Home > Israeli Neoconservatism > Nahum Barnea on Adelson’s adventures in Israeli politics

Nahum Barnea on Adelson’s adventures in Israeli politics

Sheldon Adelson, an American billionaire casino tycoon, has long been trading money for political influence in the Israeli sphere. He’s the underwriter of the  Shalem Center, for example, Israel’s neoconservative nexus. It numbers among its alumni many of the senior staffers at the current Prime Minister’s Office, including Ron Dermer a leader of the ongoing campaign to suppress Israeli human rights groups, and Israel’s Ambassador to the US, Michael Oren, who recently boycotted the J Street conference.

A few years ago, Adelson went one step further, and established a newspaper, Israel Hayom. Obviously not for profit, the new venture was quickly dubbed the “Bibiton”, Hebrew for “Netanyahu paper”.  The November 25 edition of Firma, Globes’s monthly media magazine, ran its annual list of the hundred most influential players in the Israeli media arena. Netanyahu was awarded third place, with his good media performance (compared to his previous stint as Prime Minister) explained by

he [Netanyahu] apparently fell into a [wet] dream of a media reality in print journalism. A very nonaggressive line by Yedioth, back to a nationalist right-wing line by Maariv, and of course a whole newspaper, in a quarter million copies and for free, which automatically praises his political goods.

The magazine ranked Yediot’s Nahum Barnea, an Israel Prize laureate, in the 11th place and interviewed him for the cover. When questioned on Israel Hayom and Adelson’s impact on Israeli democracy, Barnea’s answers were blunt

What do you think of Sheldon Adelson’s intentions for the media market and his possible influence on the Israeli public?

“I read everything I could about him and I also learned a lot about him from other people. The Adelson phenomenon is not healthy for Israeli society and Israeli democracy. There is a very interesting standard all over the world. Free newspapers succeeded in places where they built their business model on public transportation. On people picking up the newspaper on their way into the train or the bus, reading it and disposing of it. That is fine.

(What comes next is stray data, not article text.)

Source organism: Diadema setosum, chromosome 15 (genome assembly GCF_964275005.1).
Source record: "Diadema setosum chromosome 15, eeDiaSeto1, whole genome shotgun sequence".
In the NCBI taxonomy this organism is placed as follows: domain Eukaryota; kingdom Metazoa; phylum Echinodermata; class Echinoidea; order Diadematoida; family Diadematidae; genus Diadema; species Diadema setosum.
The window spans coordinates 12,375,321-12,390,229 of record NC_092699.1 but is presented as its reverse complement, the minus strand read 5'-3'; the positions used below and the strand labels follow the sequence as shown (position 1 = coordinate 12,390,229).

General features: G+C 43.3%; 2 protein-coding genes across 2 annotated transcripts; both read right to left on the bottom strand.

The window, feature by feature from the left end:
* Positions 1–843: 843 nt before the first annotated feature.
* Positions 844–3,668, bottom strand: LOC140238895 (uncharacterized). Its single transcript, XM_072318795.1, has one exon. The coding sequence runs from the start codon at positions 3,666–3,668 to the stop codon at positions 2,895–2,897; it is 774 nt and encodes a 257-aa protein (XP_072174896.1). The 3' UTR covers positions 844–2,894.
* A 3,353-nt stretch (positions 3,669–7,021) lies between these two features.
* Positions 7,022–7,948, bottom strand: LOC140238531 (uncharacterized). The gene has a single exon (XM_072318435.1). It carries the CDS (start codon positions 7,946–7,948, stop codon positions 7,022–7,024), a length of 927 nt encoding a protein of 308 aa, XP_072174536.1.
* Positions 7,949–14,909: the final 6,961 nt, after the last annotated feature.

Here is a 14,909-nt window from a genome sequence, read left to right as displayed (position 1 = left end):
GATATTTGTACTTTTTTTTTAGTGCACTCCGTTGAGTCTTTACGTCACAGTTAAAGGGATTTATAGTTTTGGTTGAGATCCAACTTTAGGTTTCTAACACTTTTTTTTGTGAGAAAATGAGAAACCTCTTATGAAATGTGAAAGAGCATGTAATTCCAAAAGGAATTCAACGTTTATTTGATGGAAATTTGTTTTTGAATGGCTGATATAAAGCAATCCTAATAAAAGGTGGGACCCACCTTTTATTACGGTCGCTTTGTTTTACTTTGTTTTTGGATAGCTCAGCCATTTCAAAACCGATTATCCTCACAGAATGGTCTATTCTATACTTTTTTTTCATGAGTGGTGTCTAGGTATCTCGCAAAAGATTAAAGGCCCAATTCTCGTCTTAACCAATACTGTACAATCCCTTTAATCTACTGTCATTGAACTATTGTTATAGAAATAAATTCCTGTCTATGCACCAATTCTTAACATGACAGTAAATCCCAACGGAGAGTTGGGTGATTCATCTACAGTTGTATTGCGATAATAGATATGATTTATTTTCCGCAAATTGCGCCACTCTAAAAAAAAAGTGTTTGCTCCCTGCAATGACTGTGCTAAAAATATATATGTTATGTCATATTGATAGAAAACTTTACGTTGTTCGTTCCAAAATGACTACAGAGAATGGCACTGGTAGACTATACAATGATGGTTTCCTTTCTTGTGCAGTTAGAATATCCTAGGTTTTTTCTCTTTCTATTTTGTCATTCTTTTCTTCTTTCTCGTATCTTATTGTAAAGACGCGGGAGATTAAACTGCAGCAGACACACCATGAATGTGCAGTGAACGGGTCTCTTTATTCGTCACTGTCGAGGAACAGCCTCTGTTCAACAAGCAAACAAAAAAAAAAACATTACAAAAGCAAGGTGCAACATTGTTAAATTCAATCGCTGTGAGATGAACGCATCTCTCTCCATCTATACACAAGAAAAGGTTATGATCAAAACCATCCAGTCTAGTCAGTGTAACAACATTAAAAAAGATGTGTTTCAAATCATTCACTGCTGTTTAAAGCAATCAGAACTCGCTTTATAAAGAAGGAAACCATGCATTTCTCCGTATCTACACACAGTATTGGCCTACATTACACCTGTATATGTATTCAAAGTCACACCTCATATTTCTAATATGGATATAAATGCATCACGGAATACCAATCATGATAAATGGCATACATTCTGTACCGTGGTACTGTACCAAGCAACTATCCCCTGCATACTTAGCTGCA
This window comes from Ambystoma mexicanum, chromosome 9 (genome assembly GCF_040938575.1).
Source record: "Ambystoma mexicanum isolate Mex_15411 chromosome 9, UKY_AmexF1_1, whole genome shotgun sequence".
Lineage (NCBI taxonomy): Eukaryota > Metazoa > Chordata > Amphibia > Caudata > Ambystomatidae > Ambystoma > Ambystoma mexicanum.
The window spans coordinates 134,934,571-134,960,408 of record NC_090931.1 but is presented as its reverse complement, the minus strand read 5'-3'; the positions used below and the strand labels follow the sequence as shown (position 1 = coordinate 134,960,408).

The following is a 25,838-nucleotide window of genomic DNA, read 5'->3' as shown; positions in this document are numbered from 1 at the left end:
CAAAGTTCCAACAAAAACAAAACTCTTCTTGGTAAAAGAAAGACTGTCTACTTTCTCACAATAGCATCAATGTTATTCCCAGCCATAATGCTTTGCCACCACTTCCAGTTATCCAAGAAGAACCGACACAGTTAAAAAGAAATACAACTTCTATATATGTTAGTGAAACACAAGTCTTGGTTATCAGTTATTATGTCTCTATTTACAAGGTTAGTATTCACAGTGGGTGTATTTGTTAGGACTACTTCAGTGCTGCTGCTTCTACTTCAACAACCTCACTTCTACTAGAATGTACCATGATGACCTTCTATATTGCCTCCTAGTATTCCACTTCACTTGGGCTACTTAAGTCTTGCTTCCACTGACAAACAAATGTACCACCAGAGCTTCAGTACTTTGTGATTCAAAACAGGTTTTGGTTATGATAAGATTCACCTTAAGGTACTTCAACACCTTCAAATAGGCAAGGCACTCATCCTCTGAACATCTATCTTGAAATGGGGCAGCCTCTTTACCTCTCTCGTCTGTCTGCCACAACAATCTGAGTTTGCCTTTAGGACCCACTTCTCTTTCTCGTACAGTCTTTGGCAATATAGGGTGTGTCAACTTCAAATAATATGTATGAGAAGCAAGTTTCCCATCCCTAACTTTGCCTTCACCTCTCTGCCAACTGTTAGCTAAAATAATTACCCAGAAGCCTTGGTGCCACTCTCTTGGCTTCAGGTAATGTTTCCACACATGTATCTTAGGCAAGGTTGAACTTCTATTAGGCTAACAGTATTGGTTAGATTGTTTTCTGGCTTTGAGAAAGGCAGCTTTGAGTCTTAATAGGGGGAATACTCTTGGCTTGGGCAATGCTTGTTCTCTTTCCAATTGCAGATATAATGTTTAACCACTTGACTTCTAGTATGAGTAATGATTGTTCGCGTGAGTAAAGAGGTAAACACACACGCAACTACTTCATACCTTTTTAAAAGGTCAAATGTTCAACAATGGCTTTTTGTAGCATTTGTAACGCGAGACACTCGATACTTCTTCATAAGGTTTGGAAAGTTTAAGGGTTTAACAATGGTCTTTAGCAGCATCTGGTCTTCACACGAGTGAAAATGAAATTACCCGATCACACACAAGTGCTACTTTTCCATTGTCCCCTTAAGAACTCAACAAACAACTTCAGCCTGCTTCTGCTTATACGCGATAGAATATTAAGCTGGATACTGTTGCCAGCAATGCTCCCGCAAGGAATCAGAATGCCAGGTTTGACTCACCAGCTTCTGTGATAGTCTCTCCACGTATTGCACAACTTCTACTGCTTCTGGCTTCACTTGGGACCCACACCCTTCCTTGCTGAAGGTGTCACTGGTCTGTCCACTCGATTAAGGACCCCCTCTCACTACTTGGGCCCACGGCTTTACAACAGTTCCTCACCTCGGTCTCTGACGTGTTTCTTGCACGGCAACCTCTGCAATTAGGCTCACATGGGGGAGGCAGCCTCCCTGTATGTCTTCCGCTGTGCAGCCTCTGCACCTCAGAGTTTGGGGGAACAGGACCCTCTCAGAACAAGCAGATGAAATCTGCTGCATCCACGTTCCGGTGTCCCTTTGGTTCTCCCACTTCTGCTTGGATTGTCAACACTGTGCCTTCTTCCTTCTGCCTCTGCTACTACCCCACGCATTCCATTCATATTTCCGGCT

“In several cases free newspapers came out for different motives. I know one case in Washington and one in Israel. How do you judge that the motives were different? Because they offered to go to the subscriber’s house for free. There is no way to profit from that. In the US a right-wing billionaire [Philip Anshutz, RD] wanted to gain influence in Washington. He thought the Washington Post was too left-wing and he bought a free local newspaper and used it to start a free newspaper that was distributed free to households in the area. Here, the casino magnate Adelson also started a newspaper that offers to be sent to the subscriber’s house to anyone who is interested. The motive is political. It is the biggest election gift ever given in Israel. And completely legal. That newspaper is in its contents so devoted, loyal, vested in personal interests for Netanyahu.”

As a free newspaper how much can it influence public opinion?

“Influence is not the only index, there are other things. What bothers me is that in the choice between free or paying money for a newspaper, a lot of people choose free. In the end it could push all print journalism to opt for free. We don’t have an Adelson to support us and in order to survive we will invest even less in reporters and in investigations than we do today. He depletes the rest of the media by his very existence and educates people to expect the newspaper to be free like the Internet. So that this gift becomes a “Meada’s gift.” When you talk about the money-power nexus, this is money and power. His goal is to make a political investment. He purchased influence.”

Do you follow the newspaper? Examine its style? It seems dry and doesn’t have too much of an agenda except Netanyahu.

“It could be. I don’t follow it every day. Its writing standards are very low because they took people who aren’t good writers. I don’t think it is an exceptionally poor newspaper but I will give you an example. Netanyahu had a very bad US trip and meeting with Obama. If I’m not mistaken, Israel Today’s headline said something about Netanyahu, in his modesty, not exposing the success he had there. I am sure even Netanyahu laughed when he saw that headline.

“Israel Today is in a sense a parody of the party newspapers of yore. I could see the pros and cons of the public press of those days. It was a mouthpiece, not a newspaper. But a mouthpiece of who? Of what? Of a person. By the way, Netanyahu does not give instructions to Israel Today, they understand by themselves. In that sense there is perfect harmony. I don’t understand Netanyahu sometimes, but they do (smiles).”

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